It is where millions of Hellos are exchanged, plenty of Goodbyes are said, and countless promises are made.
Train stations are where palpable emotions are experienced. It represents farewells as much as it greets you Welcome.
It’s also the pulsing heart of the city it serves – always practical as much as it is evocative.
I took my first train ride when I was 18 – I grew up in Sarawak, and there is (still) no train servicing the state. I first came to KL as a child with my family for a holiday, but then again, we always cabbed around town.
My first train ride felt like a rite of passage; I was a young adult, and I remember how exciting it was for me to be on the LRT, zipping across the city over the buzzing streets of KL. It felt surreal, and I was sold, instantly – the fascination remains to this day.
Over the years I’ve had the pleasure of taking train trips in different place, from the pleasant journey from Warsaw to Krakow on the new high-speed railway to the slow ride on the chugging train connecting Melbourne with Sydney (well, partially, anyway, since I had to finish the trip on the bus), intercity train ride is still something that I look forward to.
As much as the ride fascinates me, so do the stations. Train stations are great places to observe people and learn more about the cities you’re in. It’s where you go to if you want to feel the real pulse of the city.
Also, some of these stations are absolutely gorgeous too!
Took these pictures during my travels, and I thought I’d share them here. Enjoy!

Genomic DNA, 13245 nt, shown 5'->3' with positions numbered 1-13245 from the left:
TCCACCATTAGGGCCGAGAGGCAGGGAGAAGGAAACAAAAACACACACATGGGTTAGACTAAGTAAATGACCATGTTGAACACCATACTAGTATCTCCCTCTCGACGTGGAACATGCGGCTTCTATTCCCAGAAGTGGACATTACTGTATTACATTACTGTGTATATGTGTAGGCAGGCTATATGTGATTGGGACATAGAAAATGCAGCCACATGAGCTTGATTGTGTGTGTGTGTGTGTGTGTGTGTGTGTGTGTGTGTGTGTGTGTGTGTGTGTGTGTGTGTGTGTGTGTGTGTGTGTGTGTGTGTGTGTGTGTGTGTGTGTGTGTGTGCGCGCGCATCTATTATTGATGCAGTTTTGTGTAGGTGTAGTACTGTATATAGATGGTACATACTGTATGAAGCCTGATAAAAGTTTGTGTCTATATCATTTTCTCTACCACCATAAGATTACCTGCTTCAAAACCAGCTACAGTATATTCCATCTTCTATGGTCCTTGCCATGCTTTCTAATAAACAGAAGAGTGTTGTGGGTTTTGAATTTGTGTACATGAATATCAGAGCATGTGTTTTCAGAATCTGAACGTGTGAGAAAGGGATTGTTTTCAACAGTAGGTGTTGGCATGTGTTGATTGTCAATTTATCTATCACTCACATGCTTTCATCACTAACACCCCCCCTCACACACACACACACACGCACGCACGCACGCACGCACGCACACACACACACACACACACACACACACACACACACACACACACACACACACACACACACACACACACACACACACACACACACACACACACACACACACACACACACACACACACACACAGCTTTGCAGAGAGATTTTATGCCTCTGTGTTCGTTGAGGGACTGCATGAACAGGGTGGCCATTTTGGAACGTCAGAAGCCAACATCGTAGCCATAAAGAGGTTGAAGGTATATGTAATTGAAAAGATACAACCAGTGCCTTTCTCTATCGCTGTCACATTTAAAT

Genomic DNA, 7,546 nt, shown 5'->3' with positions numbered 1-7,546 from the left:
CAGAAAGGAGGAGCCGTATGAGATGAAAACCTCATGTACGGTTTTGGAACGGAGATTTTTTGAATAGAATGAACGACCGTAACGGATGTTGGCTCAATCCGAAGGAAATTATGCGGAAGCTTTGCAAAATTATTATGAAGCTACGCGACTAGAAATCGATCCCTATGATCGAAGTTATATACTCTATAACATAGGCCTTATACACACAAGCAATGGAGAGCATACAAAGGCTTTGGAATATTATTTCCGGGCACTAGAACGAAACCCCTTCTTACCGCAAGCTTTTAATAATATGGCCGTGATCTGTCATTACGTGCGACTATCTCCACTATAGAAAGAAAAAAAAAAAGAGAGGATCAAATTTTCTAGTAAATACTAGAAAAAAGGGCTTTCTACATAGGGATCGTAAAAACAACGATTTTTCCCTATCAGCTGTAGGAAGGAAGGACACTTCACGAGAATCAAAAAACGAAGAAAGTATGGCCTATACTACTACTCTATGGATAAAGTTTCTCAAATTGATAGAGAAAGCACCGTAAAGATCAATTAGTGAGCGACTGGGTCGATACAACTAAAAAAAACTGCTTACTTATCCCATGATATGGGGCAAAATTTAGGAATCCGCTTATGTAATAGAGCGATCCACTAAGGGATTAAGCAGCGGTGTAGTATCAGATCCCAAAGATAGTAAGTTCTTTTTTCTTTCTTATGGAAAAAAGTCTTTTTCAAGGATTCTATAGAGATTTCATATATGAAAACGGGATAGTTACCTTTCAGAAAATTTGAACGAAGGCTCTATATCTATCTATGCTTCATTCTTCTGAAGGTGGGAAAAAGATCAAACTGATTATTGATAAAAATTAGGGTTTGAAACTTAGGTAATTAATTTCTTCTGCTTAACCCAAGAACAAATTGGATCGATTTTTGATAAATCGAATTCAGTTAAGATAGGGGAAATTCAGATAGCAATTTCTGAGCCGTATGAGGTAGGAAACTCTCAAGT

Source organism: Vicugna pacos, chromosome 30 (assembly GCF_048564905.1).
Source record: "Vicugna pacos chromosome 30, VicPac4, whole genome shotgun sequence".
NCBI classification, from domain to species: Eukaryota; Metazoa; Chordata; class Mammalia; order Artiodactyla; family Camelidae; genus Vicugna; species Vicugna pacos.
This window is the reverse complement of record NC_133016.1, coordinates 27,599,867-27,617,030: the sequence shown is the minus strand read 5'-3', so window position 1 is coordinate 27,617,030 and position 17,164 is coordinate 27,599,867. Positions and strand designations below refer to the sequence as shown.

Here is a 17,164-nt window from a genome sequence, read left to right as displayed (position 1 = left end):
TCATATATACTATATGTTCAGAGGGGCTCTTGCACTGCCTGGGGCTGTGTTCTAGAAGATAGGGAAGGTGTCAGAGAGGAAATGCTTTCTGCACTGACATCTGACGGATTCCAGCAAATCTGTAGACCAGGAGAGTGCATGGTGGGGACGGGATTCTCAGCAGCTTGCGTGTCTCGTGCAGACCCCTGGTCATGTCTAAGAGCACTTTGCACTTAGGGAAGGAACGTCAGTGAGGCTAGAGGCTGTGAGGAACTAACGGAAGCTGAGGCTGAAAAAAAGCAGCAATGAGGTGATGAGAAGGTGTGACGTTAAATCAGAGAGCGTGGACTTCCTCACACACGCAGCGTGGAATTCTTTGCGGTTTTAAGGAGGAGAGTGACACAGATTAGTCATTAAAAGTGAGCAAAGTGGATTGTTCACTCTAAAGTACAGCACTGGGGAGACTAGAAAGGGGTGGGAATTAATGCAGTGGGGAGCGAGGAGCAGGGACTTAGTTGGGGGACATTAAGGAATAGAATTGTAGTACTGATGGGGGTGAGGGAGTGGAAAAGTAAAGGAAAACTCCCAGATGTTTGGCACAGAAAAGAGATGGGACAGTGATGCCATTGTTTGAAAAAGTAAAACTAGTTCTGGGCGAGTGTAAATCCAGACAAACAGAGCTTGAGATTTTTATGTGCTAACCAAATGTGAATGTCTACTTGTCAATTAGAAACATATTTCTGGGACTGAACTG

Berlin is one of the most exciting European cities that I’ve been to. Being one of the cheapest cities in Germany (prices here are much lower than London), Berlin attracts young artists and start-up entrepreneurs from all over Europe, contributing to its youthful vibes. The city has a long history of being a hub of counterculture movements and alternative lifestyles, even as far back as the 1920s when Magnus Herschfeld conducted his research on human sexuality, giving birth to modern day gay rights movement.
I adore Berlin. These are 9 essential facts that I found out about the city:
Berlin is a new city
Yes, it is new, especially when compared to other European capitals. While the history of Berlin dates back to a few hundred years ago, much of the city was reduced to rubble at the end of World War 2. After the war, the city was divided into East Berlin and West Berlin. Berlin was reconstructed, and while some prominent structures were rebuilt to its pre-war design, other parts of the city were rebuilt in accordance with the mid-20th century design sensibilities. Urban landscapes in what was then East Berlin are still dominated by huge concrete apartment blocks befitting the socialist ideology of DDR.
While you don’t see any semblance of WW2 ruins anymore in Berlin, the Germans thoughtfully preserved the ruins of Gedächtniskirche to remind future generations of the extent of destruction and devastation a war could bring to a nation.
Berlin is cheaper than other major European capitals